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zj-monster
06-17-2006, 07:58 PM
This write-up is just a simple breakdown of the NV242 transfer case while it's still hooked up to the Jeep. In my situation I had a leak that I wanted to take care of fast. Therfore having to drop the whole case was unnecessary. This write-up is not only for the n00bie who has no clue as to what to do or where to begin, but also for the casual mechanic with a short memory. Hopefully by the time you have finished reading this you will have a better understanding of how to break a transfercase down. This should also pave the way for you start working up the nerve to install a Slip Yoke Eliminator kit someday. For now though, we're just gonna fix a leak.

One of the reasons I chose to do this write-up was because of the poor illustration found in my Haynes Repair Manual for the Jeep Grand Cherokee 1993 thru 2000. For some odd reason they illustrated the NP242 on page 7C-5 but no mention of the NV242 that is under my Jeep. As confusing as this world already is, I can only imagine what it must be like for someone who has never torn a t-case down & having only a Haynes manual to help.

The majority of the photos used here are mine with the exception of a few. Those photos are courtesy of Eddie at www.4x4xplor.com (http://www.4x4xplor.com) & are used with permission. I didn't think about making a write-up untill I was halfway thru my fix-a-leak project. Eddie's pics were blessing when I forgot to snap a few here & there. Please take the time to visit his site as it is packed full of tips & how-to's on TJ's & CJ's.

The orientation of this write-up will have the instructions posted on top of each photo. Read, look & follow along.

** The first part of this project will list the tools needed and what they will be used for and the breakdown of the case. The right tools for the job will make life much better.

** The second part will go into clean up & reassembly of the case.

** The third part of this write up will be a technical view of the 242 t-case and the differences between them. Somewhere between late 1990's and early 2000's, New Process changed it's name to New Venture. Therefore you will find that there is an NP242 and the NV242. My 242 has the New Process tag but it's designed like the NV242. Are ya confused yet?

Please, please, please read this write-up before you tear into your case. Even though this is the NV242 out of my '98 ZJ, the basics of this breakdown applies to almost any t-case. Of course there will be differences.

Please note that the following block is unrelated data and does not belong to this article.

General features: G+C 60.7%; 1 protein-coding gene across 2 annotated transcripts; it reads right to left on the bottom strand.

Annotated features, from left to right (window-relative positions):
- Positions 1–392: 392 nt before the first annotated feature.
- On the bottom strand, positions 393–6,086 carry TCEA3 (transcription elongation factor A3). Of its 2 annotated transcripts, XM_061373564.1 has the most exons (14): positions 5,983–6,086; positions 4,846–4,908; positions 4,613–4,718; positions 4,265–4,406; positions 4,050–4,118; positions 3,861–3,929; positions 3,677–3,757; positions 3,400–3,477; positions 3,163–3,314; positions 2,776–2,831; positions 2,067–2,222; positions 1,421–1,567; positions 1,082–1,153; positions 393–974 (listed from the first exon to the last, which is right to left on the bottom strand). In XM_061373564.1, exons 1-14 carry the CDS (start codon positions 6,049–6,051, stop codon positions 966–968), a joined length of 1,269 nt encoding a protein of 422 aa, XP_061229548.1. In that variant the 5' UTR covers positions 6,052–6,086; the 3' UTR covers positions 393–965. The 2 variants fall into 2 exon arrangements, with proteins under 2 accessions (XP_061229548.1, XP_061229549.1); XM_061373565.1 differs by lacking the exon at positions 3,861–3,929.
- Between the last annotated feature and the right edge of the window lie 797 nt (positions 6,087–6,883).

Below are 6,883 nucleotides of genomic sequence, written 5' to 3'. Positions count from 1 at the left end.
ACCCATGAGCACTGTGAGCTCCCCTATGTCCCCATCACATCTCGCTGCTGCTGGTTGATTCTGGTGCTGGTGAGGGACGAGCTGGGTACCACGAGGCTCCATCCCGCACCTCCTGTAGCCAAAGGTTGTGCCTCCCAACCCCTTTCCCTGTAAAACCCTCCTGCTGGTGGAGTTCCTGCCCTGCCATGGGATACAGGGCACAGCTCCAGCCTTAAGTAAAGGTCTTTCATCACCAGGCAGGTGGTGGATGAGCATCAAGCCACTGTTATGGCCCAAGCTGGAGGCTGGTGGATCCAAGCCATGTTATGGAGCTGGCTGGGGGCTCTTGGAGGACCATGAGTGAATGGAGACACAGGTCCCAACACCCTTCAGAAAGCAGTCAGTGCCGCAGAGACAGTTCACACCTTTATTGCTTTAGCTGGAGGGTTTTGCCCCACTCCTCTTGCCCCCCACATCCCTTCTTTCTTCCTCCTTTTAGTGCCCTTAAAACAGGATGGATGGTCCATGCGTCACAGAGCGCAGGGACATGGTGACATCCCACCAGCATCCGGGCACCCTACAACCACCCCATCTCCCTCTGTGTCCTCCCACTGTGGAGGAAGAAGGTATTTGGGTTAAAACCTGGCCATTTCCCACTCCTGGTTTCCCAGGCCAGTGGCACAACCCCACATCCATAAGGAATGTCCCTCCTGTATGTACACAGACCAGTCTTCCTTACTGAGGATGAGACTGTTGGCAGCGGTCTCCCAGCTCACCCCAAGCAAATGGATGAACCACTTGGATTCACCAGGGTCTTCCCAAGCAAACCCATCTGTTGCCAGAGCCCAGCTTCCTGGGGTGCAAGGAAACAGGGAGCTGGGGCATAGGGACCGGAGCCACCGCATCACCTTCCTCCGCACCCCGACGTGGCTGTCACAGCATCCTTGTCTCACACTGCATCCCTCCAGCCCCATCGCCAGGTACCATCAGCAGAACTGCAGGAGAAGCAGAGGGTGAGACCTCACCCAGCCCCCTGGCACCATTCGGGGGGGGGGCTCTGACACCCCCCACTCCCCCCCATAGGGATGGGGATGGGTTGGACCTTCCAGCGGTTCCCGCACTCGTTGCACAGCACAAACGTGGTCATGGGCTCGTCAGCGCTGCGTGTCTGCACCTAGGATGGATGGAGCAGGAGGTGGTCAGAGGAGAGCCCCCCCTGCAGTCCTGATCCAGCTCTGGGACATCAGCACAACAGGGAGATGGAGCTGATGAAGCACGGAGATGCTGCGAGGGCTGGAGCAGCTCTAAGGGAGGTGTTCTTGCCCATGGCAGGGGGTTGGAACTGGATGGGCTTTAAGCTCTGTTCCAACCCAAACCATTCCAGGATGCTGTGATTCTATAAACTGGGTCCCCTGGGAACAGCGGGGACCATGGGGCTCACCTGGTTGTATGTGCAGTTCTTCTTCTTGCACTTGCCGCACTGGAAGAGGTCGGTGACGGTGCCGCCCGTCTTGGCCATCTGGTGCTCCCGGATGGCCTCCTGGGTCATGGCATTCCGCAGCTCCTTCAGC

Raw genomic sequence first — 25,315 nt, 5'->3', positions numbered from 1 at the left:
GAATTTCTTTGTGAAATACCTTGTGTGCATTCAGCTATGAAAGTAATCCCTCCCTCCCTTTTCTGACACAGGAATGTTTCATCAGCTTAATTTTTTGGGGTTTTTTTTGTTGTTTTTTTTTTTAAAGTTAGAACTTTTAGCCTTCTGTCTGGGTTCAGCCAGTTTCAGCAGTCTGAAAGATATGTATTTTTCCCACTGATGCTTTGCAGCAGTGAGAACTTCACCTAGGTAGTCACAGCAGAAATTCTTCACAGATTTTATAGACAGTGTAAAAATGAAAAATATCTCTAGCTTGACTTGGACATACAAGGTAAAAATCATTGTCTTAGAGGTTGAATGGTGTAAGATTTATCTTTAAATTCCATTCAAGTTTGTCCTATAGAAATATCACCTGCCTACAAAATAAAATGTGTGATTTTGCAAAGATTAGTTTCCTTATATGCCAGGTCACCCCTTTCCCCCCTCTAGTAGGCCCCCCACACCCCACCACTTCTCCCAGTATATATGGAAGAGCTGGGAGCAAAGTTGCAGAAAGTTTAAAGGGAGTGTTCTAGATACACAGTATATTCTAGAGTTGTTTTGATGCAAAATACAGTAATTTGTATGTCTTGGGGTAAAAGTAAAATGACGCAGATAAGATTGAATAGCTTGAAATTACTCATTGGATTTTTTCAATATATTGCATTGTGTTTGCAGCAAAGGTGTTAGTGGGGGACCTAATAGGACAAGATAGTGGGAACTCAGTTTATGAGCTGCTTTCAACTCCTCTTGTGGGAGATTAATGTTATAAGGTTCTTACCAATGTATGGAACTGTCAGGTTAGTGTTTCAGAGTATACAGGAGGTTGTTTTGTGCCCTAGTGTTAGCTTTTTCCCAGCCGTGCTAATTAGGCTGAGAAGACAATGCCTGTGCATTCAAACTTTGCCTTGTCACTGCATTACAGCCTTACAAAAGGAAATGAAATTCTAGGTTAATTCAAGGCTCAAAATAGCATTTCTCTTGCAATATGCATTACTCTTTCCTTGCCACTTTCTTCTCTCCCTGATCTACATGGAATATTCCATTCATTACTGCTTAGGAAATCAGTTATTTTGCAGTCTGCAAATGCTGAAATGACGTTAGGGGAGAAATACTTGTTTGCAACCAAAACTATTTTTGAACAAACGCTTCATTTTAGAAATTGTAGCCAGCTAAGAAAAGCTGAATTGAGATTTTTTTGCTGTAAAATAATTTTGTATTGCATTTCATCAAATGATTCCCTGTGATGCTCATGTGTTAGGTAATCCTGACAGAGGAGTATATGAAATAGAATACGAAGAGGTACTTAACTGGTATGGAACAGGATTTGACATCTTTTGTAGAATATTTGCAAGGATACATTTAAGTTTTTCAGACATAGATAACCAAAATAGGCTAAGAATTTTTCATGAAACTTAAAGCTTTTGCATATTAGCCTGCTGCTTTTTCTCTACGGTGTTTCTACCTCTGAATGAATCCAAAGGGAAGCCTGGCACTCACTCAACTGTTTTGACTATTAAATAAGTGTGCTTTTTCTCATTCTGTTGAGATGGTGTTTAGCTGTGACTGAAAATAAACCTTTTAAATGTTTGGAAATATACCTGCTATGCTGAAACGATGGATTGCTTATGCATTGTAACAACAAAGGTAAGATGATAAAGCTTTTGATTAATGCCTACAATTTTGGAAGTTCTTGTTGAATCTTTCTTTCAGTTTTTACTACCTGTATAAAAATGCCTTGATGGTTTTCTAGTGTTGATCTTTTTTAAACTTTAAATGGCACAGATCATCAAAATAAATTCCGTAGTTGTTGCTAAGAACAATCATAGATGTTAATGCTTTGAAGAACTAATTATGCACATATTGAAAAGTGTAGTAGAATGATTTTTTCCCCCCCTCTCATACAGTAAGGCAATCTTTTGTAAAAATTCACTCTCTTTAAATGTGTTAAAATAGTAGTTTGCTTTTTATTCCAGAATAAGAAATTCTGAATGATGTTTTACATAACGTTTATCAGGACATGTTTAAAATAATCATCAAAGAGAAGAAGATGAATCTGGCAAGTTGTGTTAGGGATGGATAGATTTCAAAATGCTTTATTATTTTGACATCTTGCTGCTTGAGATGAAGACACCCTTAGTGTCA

• Wheel Chocks / Blocks
• 5/16" Socket w 1/4" Ratchet
• 1/2" Socket w 1/4" Ratchet
• 15mm Socket w 3/8" Ratchet
• 10mm 12-Point Socket w 3/8" Ratchet
• Ratchet Extensions
• 10mm Hex Key
• Flat Head Screwdriver (Small & Large)
• Rubber Mallet
• Needle Nose & Regular Pliers
• Heavy Duty Retaining-Ring/Snap-Ring Pliers
• Heavy Duty Lock-Ring Pliers
• Gasket Scraper
• RTV Gasket Sealer (Ultra Black, Gray, Red, or Ultra Copper)
• 2 Pints ATF+3 or ATF+4 (Check your service manual!)
• Bottle Pump or Spout
• Oil Catch Pan
• Rags
• Jack Stands (Recommended)
• Floor Jack (Recommended)

Let me explain to you about the types of pliers used here. When I say Heavy Duty, I mean don't go cheap on these. The pics below have an insert that will show you the type of rings that the pliers will be used for. The pliers on the Left are Internal & Extermanl Retaining-Ring/Snap-Ring Pliers. The pliers on the right are Lock-Ring Pliers.
http://i33.photobucket.com/albums/d100/z-monster/Forum%20Write%20Up/Transfer%20Case/DSC00565a.jpg http://i33.photobucket.com/albums/d100/z-monster/Forum%20Write%20Up/Transfer%20Case/DSC00563a.jpg

** What ever you do in this world don't ever forget SAFETY FIRST!! **

The next task to be done will be choking/blocking all four wheels. Even if the tranny on your Jeep is in park, once you start messing with the t-case, you're Jeep could decide to say "F.U." and roll away while you are underneath. Me personnally, I placed my Jeep in park but kept the t-case in neutral so I could rotate the rear driveshaft as I was taking it off. Keeping the t-case in neutal also helped out a bit when it came time to remove the lock-rings.

On the tools list I mentioned jackstands. This is for those who have small or no lift at all. My overall suggestion is this, if you have no problems getting underneath your Jeep then stands may not be necessary. Keep in mind that for this task we are not dropping the t-case but you will still need plenty of room to move around underneath.

Once you are certain that your Jeep will not roll away it's time to crawl underneath and drain your t-case of fluid. You will see 2 plugs, unscrew the drain plug with a 10mm Hex Key.
http://i33.photobucket.com/albums/d100/z-monster/Forum%20Write%20Up/Transfer%20Case/DSC00597.jpg

Next use either needle nose or regular pliers and remove one of the two metal bands securing the Slip Yoke rubber boot, which is located on the slipyoke portion of the driveshaft. The strap to be removed secures the boot to the transfer case slinger.
http://i33.photobucket.com/albums/d100/z-monster/Forum%20Write%20Up/Transfer%20Case/DSC08238.jpg

http://i33.photobucket.com/albums/d100/z-monster/Forum%20Write%20Up/Transfer%20Case/DSC00585.jpg

You will find that this strap is a pain in the ass to remove. If you feel that it can not be reused, fear not as zip ties will make an easy replacement. If you use zip ties, you must be careful in removing them so that you do not damage the boot next time you do this project.
http://i33.photobucket.com/albums/d100/z-monster/Forum%20Write%20Up/Transfer%20Case/DSC00586.jpg